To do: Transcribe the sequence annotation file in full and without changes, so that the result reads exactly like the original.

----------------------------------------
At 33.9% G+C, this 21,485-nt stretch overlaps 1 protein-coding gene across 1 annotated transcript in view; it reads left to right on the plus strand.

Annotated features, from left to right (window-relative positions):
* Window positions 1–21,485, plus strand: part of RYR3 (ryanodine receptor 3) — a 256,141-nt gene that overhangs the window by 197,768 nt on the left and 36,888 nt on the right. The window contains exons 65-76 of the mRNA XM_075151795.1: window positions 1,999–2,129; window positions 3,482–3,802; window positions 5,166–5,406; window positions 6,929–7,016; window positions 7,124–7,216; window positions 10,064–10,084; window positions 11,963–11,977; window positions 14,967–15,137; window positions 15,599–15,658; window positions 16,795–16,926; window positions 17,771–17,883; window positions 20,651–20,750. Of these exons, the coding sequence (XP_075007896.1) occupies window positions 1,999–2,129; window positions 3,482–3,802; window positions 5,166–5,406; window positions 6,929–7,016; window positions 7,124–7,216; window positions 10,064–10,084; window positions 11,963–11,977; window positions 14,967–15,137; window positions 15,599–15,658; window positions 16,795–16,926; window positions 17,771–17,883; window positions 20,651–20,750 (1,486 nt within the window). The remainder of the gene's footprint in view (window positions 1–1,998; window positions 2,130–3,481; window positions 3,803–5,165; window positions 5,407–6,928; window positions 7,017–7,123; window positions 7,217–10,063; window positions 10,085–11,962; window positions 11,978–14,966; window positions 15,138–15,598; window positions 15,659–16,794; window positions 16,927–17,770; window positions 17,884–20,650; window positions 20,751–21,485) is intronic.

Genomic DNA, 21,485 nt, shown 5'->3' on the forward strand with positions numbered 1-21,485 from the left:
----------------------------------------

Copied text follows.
At 33.9% G+C, this 21,485-nt stretch overlaps 1 protein-coding gene across 1 annotated transcript in view; it reads left to right on the plus strand.

Annotated features, from left to right (window-relative positions):
* Window positions 1–21,485, plus strand: part of RYR3 (ryanodine receptor 3) — a 256,141-nt gene that overhangs the window by 197,768 nt on the left and 36,888 nt on the right. The window contains exons 65-76 of the mRNA XM_075151795.1: window positions 1,999–2,129; window positions 3,482–3,802; window positions 5,166–5,406; window positions 6,929–7,016; window positions 7,124–7,216; window positions 10,064–10,084; window positions 11,963–11,977; window positions 14,967–15,137; window positions 15,599–15,658; window positions 16,795–16,926; window positions 17,771–17,883; window positions 20,651–20,750. Of these exons, the coding sequence (XP_075007896.1) occupies window positions 1,999–2,129; window positions 3,482–3,802; window positions 5,166–5,406; window positions 6,929–7,016; window positions 7,124–7,216; window positions 10,064–10,084; window positions 11,963–11,977; window positions 14,967–15,137; window positions 15,599–15,658; window positions 16,795–16,926; window positions 17,771–17,883; window positions 20,651–20,750 (1,486 nt within the window). The remainder of the gene's footprint in view (window positions 1–1,998; window positions 2,130–3,481; window positions 3,803–5,165; window positions 5,407–6,928; window positions 7,017–7,123; window positions 7,217–10,063; window positions 10,085–11,962; window positions 11,978–14,966; window positions 15,138–15,598; window positions 15,659–16,794; window positions 16,927–17,770; window positions 17,884–20,650; window positions 20,751–21,485) is intronic.

Genomic DNA, 21,485 nt, shown 5'->3' on the forward strand with positions numbered 1-21,485 from the left: